An arcade is fundamentally a covered walkway, often lined with retail shops and, according to Wikipedia, the first one on record was the Passage du Caire in Paris, which was constructed in 1798. Considering the era, it is not surprising that someone came up with this kind of solution, as the problems were many. For example, back then, there were no flush toilets or sewers and often the ‘night bucket’ was emptied the easy way by hurling, from an upstairs window,  its contents out onto the cobbled or even unsurfaced  street below.  Another street hazard was the then ubiquitous horse and cart, which could splash walkers with mud, or worse; the cart was a pretty ‘green’ vehicle, but the horse was not exactly emissions free.

Place Saint Louis - A medieval archade in Metz.Photo credit: Wikipedia.

Place Saint Louis – A medieval arcade in Metz.
Photo credit: Wikipedia.

At that time, the connection between urine, poop and other biological waste and disease was not understood. If at all dangerous, such hazard was only connected to the terrible smells, the ‘bad air’, which was part and parcel of city life. Butchers, without the aid of refrigerators, brought the live animals directly to their shops where they were then slaughtered. All the blood and unwanted fluids were just swilled out into the street with a bucket of water. Unwanted solids would, at best, be taken by wheelbarrow to a common dump, with many a piece falling off onto the road on the way.

Then, of course, whilst stepping oh so very carefully through all that lot on the way to get your groceries, it might also be raining, which would turn the whole street into a slippery, muddy hell. In hotter, sunnier climes, you might be seeking shade from the blazing sun (whilst also enjoying the stench of rotting body parts on the street).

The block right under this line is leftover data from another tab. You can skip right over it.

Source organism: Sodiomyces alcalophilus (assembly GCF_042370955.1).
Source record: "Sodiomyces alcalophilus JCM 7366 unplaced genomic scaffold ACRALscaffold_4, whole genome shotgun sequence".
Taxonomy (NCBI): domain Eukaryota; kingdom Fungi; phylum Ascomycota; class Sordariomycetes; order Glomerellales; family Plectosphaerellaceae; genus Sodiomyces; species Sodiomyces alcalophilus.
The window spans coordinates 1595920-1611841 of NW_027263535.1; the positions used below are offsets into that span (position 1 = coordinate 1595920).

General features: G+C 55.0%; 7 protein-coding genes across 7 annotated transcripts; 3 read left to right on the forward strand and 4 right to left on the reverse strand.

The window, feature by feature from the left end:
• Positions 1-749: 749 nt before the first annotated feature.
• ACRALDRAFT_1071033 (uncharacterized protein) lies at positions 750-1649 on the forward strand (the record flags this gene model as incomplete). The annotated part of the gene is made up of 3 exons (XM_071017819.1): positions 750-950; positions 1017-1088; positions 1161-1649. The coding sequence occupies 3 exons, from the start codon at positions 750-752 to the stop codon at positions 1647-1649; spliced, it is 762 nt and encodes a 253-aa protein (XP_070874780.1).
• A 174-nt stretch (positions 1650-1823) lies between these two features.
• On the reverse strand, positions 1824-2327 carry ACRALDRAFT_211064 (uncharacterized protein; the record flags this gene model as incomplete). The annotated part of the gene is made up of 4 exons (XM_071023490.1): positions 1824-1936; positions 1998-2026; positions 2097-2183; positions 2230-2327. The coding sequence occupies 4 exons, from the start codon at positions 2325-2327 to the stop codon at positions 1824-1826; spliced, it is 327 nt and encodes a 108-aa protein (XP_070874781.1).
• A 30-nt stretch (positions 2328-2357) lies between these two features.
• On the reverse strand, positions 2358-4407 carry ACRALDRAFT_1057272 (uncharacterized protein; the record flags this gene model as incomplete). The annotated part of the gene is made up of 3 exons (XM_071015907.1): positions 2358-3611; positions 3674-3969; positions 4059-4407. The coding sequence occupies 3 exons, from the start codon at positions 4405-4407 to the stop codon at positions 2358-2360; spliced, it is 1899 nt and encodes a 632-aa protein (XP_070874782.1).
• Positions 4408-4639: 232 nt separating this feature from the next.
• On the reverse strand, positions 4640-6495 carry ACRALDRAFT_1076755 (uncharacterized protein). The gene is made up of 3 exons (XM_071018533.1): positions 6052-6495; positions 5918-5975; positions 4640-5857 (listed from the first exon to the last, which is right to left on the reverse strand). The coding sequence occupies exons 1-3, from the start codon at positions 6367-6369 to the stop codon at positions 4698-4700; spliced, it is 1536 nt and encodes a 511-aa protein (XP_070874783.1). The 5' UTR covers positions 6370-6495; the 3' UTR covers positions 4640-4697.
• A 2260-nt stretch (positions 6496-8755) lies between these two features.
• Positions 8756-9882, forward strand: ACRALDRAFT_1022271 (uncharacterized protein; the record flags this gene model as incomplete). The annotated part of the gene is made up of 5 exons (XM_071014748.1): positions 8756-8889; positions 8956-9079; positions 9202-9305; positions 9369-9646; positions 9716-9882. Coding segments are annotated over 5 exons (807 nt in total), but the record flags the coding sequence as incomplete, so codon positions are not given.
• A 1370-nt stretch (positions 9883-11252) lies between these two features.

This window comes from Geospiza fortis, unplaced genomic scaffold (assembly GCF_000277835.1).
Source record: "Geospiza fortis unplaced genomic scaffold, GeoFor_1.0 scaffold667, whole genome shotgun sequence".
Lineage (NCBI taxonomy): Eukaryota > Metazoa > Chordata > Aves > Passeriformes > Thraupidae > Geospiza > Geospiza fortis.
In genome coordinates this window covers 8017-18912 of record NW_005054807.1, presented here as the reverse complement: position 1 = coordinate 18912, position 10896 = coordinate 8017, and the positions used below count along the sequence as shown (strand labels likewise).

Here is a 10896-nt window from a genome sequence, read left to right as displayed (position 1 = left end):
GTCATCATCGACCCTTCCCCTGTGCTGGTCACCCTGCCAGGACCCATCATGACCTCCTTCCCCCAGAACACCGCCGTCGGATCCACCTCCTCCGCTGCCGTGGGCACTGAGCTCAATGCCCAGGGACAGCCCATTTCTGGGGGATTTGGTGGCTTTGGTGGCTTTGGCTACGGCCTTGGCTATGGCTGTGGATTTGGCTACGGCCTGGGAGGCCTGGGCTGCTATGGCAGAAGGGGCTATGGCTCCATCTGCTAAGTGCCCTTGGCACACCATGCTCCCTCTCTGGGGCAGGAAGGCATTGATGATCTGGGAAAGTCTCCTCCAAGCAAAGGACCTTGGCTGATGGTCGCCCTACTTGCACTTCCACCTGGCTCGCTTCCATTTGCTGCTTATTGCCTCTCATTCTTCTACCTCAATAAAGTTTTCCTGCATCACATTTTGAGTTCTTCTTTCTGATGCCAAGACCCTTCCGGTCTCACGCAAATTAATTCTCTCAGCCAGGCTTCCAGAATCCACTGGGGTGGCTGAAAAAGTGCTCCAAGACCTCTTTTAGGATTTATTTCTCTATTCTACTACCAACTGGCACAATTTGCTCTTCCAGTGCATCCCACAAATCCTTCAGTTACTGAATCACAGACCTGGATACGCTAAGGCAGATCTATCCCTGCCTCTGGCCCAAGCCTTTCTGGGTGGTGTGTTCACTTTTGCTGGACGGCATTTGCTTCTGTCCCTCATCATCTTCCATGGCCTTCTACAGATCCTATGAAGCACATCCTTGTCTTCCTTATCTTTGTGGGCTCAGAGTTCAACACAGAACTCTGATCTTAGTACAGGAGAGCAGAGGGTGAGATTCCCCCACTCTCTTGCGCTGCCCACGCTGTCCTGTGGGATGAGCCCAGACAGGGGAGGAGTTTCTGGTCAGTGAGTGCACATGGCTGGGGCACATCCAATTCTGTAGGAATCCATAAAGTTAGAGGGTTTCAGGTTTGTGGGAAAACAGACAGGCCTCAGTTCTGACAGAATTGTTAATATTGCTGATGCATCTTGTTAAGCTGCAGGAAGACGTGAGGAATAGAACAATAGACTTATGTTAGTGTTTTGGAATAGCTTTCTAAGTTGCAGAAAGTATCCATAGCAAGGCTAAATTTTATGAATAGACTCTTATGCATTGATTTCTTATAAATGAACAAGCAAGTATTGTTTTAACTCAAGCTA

So, a great solution to all this was the arcade. The arcade would generally be a little above street level, paved with cobbles or slabs, and probably not used as a communal dumping ground. Its roof would be supported on, for example, arched pillars, on which also the upper floors of the building could rest. It was already common for upper floors to be wider than the ground floor, and this was to do with building in wood and protecting the ends of the vertical beams from damp.

Another kind of arcade, as shown in the main picture above, spanned an entire street with glass, protecting the shoppers from the rain and, when also closed off with doors at the ends, creating a truly indoor space. So successful has this idea been that many streets in Europe have been covered like this, particularly in the Victorian era when cast iron and glass were all the rage. After that the next step was to purpose build ‘arcades’ in the form of massive covered shopping malls, glassed over to let in the sun and create a light and airy feel.

Arcades continue to be a feature of modern architecture, protecting shoppers from the sun and rain. Some ideas are so good that they come to stay.